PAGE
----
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Full Access Body and gaze centered coding of touch locations during a dynamic task

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Body and gaze centered coding of touch locations during a dynamic task

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We have previously reported that head position affects the perceived location of touch differently depending on the dynamics of the task the subject is involved in. When touch was delivered and responses were made with head rotated touch location shifted in the opposite direction to the head position, consistent with body-centered coding. When touch was delivered with head rotated but response was made with head centered touch shifted in the same direction as the head, consistent with gaze-centered coding. Here we tested whether moving the head in-between touch and response would modulate the effects of head position on touch location. Each trial consisted of three periods, in the first arrows and LEDs guided the subject to a randomly chosen head orientation (90° left, right, or center) and a vibration stimulus was delivered. Next, they were either guided to turn their head or to remain in the same location. In the final period they again were guided to turn or to remain in the same location before reporting the perceived location of the touch on a visual scale using a mouse and computer screen. Reported touch location was shifted in the opposite direction of head orientation during touch presentation regardless of the orientation during response or whether a movement was made before the response. The size of the effect was much reduced compared to our previous results. These results are consistent with touch location being coded in both a gaze centered and body centered reference frame during dynamic conditions.

Affiliations: 1: Centre for Vision Research, Department of Psychology, York University, CA

We have previously reported that head position affects the perceived location of touch differently depending on the dynamics of the task the subject is involved in. When touch was delivered and responses were made with head rotated touch location shifted in the opposite direction to the head position, consistent with body-centered coding. When touch was delivered with head rotated but response was made with head centered touch shifted in the same direction as the head, consistent with gaze-centered coding. Here we tested whether moving the head in-between touch and response would modulate the effects of head position on touch location. Each trial consisted of three periods, in the first arrows and LEDs guided the subject to a randomly chosen head orientation (90° left, right, or center) and a vibration stimulus was delivered. Next, they were either guided to turn their head or to remain in the same location. In the final period they again were guided to turn or to remain in the same location before reporting the perceived location of the touch on a visual scale using a mouse and computer screen. Reported touch location was shifted in the opposite direction of head orientation during touch presentation regardless of the orientation during response or whether a movement was made before the response. The size of the effect was much reduced compared to our previous results. These results are consistent with touch location being coded in both a gaze centered and body centered reference frame during dynamic conditions.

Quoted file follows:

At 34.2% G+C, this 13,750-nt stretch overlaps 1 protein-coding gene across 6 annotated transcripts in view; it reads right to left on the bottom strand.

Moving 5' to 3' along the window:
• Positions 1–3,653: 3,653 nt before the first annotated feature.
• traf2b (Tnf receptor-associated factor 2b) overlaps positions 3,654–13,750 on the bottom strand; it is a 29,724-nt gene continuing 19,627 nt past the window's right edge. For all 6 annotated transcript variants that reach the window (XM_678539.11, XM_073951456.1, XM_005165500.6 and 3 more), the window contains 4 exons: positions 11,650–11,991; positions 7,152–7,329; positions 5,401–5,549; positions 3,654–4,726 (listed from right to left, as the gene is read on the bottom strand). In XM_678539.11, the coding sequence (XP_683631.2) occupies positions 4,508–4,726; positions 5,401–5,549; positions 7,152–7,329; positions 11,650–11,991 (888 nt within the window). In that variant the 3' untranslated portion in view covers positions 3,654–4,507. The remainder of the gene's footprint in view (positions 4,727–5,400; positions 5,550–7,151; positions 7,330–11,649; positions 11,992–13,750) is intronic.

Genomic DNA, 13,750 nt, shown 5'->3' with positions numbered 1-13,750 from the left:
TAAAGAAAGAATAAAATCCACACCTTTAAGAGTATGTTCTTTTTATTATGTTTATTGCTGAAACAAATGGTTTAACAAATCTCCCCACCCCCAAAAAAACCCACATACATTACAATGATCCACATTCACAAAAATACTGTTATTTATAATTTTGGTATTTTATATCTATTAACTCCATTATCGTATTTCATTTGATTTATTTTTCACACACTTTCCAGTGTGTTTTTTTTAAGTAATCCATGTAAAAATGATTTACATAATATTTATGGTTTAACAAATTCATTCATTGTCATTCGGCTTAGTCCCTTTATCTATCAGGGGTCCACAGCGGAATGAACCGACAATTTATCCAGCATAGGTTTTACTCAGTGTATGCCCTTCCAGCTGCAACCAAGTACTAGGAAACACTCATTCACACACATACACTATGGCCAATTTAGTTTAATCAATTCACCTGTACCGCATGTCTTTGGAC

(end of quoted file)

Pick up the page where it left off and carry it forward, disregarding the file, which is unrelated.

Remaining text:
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/content/journals/10.1163/187847612x648242
2012-01-01
2016-12-10

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